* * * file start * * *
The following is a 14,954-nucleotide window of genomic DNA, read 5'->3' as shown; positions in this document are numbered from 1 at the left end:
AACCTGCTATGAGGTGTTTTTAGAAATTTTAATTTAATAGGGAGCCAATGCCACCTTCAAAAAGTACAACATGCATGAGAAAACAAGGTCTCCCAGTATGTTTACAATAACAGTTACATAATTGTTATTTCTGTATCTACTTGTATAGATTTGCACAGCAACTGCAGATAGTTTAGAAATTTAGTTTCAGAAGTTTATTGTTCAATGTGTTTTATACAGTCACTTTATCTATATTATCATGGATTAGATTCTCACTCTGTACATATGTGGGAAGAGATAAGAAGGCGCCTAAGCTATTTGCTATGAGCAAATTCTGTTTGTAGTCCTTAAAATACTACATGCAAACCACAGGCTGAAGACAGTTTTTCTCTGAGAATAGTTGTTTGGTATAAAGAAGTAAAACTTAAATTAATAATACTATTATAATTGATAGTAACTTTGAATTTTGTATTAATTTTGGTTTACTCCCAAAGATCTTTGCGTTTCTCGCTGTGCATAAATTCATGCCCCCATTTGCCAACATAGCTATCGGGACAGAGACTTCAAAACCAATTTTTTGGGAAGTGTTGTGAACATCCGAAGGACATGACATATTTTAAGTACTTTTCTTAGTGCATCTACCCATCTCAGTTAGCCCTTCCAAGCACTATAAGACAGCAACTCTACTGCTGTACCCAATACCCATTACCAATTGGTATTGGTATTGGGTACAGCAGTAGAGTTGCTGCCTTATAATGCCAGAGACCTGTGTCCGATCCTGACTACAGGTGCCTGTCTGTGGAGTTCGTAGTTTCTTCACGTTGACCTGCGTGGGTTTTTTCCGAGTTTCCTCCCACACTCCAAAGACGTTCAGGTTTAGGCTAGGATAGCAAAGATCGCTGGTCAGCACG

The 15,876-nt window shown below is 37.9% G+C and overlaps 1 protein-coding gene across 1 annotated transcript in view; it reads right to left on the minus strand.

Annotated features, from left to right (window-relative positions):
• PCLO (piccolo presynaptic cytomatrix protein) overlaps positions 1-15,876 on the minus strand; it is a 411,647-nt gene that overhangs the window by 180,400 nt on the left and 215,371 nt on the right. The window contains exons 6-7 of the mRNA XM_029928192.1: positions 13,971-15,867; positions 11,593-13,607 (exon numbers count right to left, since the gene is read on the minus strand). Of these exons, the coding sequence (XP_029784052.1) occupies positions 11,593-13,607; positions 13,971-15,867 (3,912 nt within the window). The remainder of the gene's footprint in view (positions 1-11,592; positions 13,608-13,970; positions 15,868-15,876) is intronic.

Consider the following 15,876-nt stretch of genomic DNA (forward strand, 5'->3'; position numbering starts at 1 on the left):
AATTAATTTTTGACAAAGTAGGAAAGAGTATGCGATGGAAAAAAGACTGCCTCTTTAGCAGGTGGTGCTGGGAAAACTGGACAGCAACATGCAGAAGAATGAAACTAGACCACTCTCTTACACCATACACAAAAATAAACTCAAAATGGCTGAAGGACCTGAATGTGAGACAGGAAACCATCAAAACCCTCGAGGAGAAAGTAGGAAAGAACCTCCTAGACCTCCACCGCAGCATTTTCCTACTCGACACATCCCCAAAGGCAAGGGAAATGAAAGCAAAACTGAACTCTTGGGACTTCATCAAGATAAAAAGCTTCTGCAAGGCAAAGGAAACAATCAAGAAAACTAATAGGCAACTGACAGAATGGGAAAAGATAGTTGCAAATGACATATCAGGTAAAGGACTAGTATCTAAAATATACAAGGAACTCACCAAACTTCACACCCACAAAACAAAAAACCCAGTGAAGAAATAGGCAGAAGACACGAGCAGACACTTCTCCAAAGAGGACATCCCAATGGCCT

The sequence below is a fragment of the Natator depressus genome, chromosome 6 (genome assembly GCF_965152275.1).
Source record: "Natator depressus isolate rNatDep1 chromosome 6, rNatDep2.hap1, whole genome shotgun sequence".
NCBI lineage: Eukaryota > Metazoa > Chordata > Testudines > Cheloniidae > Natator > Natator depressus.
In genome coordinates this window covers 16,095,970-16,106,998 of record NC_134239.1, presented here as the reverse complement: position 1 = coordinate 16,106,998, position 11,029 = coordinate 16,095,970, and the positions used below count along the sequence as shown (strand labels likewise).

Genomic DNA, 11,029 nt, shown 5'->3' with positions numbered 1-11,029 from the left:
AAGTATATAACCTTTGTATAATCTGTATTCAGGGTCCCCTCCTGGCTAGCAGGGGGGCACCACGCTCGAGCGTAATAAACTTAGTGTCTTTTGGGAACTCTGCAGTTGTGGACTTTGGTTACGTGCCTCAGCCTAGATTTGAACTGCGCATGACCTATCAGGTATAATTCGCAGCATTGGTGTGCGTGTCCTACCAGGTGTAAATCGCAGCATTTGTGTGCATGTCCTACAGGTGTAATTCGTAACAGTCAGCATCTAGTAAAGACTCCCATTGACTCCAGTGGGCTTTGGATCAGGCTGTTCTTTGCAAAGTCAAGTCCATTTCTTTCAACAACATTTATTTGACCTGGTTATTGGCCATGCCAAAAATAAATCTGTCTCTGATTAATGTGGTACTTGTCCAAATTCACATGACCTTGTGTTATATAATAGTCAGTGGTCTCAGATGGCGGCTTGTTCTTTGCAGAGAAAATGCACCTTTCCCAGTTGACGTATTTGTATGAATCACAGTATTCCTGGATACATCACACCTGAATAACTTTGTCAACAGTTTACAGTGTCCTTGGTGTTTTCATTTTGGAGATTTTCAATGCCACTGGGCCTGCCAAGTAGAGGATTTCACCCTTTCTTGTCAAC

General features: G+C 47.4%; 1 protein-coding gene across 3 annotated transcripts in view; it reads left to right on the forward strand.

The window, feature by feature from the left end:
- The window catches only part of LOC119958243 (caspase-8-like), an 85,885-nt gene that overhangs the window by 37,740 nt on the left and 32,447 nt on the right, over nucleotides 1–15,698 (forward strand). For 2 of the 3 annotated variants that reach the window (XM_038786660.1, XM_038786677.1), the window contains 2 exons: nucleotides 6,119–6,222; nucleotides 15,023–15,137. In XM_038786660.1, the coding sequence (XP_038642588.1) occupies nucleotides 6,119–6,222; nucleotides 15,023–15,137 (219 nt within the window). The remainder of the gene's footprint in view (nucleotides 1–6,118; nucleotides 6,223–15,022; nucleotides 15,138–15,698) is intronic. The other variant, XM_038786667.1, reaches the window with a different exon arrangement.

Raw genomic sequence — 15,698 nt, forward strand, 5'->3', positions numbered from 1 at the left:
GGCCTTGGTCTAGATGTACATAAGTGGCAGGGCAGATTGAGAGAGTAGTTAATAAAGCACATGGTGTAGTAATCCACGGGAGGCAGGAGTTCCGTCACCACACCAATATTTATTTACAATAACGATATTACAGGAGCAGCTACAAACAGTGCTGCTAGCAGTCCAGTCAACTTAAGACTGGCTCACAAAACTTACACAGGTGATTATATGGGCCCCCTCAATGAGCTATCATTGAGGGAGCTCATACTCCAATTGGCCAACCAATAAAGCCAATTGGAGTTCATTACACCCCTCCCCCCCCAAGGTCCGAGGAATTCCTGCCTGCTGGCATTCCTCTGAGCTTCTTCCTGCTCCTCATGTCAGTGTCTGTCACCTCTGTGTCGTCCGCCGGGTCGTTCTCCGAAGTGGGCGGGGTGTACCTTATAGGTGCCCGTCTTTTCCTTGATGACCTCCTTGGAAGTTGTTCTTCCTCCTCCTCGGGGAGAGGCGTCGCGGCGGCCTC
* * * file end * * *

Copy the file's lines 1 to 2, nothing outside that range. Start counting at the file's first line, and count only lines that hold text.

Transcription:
The following is a 14,954-nucleotide window of genomic DNA, read 5'->3' as shown; positions in this document are numbered from 1 at the left end:
AACCTGCTATGAGGTGTTTTTAGAAATTTTAATTTAATAGGGAGCCAATGCCACCTTCAAAAAGTACAACATGCATGAGAAAACAAGGTCTCCCAGTATGTTTACAATAACAGTTACATAATTGTTATTTCTGTATCTACTTGTATAGATTTGCACAGCAACTGCAGATAGTTTAGAAATTTAGTTTCAGAAGTTTATTGTTCAATGTGTTTTATACAGTCACTTTATCTATATTATCATGGATTAGATTCTCACTCTGTACATATGTGGGAAGAGATAAGAAGGCGCCTAAGCTATTTGCTATGAGCAAATTCTGTTTGTAGTCCTTAAAATACTACATGCAAACCACAGGCTGAAGACAGTTTTTCTCTGAGAATAGTTGTTTGGTATAAAGAAGTAAAACTTAAATTAATAATACTATTATAATTGATAGTAACTTTGAATTTTGTATTAATTTTGGTTTACTCCCAAAGATCTTTGCGTTTCTCGCTGTGCATAAATTCATGCCCCCATTTGCCAACATAGCTATCGGGACAGAGACTTCAAAACCAATTTTTTGGGAAGTGTTGTGAACATCCGAAGGACATGACATATTTTAAGTACTTTTCTTAGTGCATCTACCCATCTCAGTTAGCCCTTCCAAGCACTATAAGACAGCAACTCTACTGCTGTACCCAATACCCATTACCAATTGGTATTGGTATTGGGTACAGCAGTAGAGTTGCTGCCTTATAATGCCAGAGACCTGTGTCCGATCCTGACTACAGGTGCCTGTCTGTGGAGTTCGTAGTTTCTTCACGTTGACCTGCGTGGGTTTTTTCCGAGTTTCCTCCCACACTCCAAAGACGTTCAGGTTTAGGCTAGGATAGCAAAGATCGCTGGTCAGCACG